People mistakenly think of social networking as a way to market – to quickly make an impact. They want to be on Facebook, Twitter, blogs, and other sites. They want to try every new technique they read about.
The way most people approach social networking sites is like hiring people to hand out business cards to as many people as possible. They want to advertise, not be social. Social networking sites are about being social – which means interacting – but rather than to one person at a time it’s to a group.
I recommend that you go deep rather than wide. Choose one social network or platform and do that well. Social networking is high touch – it takes time and expertise. If you go too wide and shallow you likely won’t see results. Instead go deeper.
Guidelines for social networking – ways to be more social online:
- Find people in your target market who are already popular and try to get noticed by them. Add them to your network and see who their friends are so you can add them too.
Example: It’s like you’re new in town and you need to find who the happening people are and work up to hanging out and being seen with them. Just by being seen with them you’ll get noticed and be more popular. While you’re street team might not be online, there might be someone they know who is very well connected on Facebook or online. Find that person. Friend them. On Facebook, you can suggest other friends.
- Interact with popular people who are in your target market online. Comment on their blog, their videos, their pictures. Leave a comment on their Facebook Wall. Follow them on Twitter. Read their blog.
- Track (use Google Alerts with your business name and perhaps the names of people or names in your space you hope to reach) so you can keep in touch with what’s happening and find new people to reach and news to talk about. If you get a Google Alert and find someone has blogged about you, write about it on Facebook and link to the post. Blog about it if you have a blog. Link to it on your MySpace page. Put it on your web site. Twitter about it, etc.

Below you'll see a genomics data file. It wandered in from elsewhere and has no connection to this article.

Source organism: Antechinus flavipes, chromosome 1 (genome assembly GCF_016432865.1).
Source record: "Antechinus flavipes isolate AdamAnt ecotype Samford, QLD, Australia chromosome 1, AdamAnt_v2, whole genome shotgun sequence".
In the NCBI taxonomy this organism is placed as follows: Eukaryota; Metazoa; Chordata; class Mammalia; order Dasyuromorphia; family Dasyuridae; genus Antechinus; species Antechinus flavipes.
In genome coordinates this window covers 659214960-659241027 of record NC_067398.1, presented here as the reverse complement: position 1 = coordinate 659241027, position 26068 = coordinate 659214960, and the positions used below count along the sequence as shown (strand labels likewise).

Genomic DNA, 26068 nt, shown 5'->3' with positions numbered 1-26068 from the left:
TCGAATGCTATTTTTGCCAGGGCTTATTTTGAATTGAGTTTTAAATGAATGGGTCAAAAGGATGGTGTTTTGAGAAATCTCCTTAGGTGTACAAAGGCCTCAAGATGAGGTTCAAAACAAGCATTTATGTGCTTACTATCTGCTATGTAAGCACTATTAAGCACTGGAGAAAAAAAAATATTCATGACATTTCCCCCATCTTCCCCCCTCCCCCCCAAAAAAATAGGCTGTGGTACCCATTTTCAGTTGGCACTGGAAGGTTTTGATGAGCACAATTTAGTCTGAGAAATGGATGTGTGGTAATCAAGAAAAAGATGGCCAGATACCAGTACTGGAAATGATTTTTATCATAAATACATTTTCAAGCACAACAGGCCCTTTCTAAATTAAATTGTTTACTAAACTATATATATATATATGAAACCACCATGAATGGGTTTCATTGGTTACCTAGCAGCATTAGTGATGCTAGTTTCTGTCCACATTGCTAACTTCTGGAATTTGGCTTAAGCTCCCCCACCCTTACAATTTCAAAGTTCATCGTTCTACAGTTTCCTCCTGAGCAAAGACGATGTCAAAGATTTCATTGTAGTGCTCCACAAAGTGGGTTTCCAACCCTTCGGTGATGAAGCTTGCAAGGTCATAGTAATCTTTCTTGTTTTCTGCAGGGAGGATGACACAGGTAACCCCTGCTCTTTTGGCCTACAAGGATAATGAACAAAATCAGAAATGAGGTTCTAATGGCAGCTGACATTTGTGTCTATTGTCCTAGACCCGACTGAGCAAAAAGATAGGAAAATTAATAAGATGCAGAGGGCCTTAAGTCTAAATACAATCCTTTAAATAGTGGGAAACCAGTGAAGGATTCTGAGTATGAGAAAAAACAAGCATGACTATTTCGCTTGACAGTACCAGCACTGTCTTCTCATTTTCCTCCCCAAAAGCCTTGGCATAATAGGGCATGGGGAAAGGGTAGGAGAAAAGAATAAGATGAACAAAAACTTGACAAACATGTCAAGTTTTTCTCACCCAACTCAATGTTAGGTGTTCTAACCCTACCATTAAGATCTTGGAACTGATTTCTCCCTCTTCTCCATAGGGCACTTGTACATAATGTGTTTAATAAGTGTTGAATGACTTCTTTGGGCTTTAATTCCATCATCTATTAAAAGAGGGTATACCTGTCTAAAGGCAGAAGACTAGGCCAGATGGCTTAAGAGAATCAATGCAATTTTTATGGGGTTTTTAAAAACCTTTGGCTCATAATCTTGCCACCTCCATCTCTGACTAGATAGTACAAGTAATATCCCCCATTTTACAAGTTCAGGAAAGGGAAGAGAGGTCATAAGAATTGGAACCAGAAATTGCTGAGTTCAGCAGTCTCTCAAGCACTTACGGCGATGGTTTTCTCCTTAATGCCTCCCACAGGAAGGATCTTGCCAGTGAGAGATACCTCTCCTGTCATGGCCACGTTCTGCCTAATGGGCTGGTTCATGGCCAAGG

- Create content you can use on social networks – collect pictures (Flickr), video (YouTube), audio files. Use this content across the social media platforms you are on.
- Ask your network to teach you by asking their opinion. They have egos if they’re popular and by asking them you are showing that you recognize that they’re in the know. Example: Today I asked my Twitter network which headline they like best out of two I wrote. I got about 10 answers and #2 was the clear winner. This took less than 30 mins. But I had to build a network first. When you write about other people you compliment them (whether you blog about them, Twitter about them, or have a picture or video that has them in it).
- When you get a decent following or a lot of content, add links to your web site. So you might have a “find us on” Facebook (logo and link to your profile), MySpace, etc. You could feed in your Titter updates to your home page, etc. In other words, you can integrate all the channels. Blog updates can auto post to your Facebook page, Twitter can automatically produce a blog post of your recent tweets…all to reinforce what you’re doing and bring you buzz.
There is a learning curve and it takes time to build relationships, just get momentum going by starting to communicate and by communicating regularly on social networks. Once you start communicating you need to have a commitment to continuing to engage.
Choose one or two places to focus (places where your demographic is hanging out) and go. Here’s a press release about a large study of social networks that is find helpful to decide where your target market is hanging out online: http://business.rapleaf.com/company_press_2008_06_18.html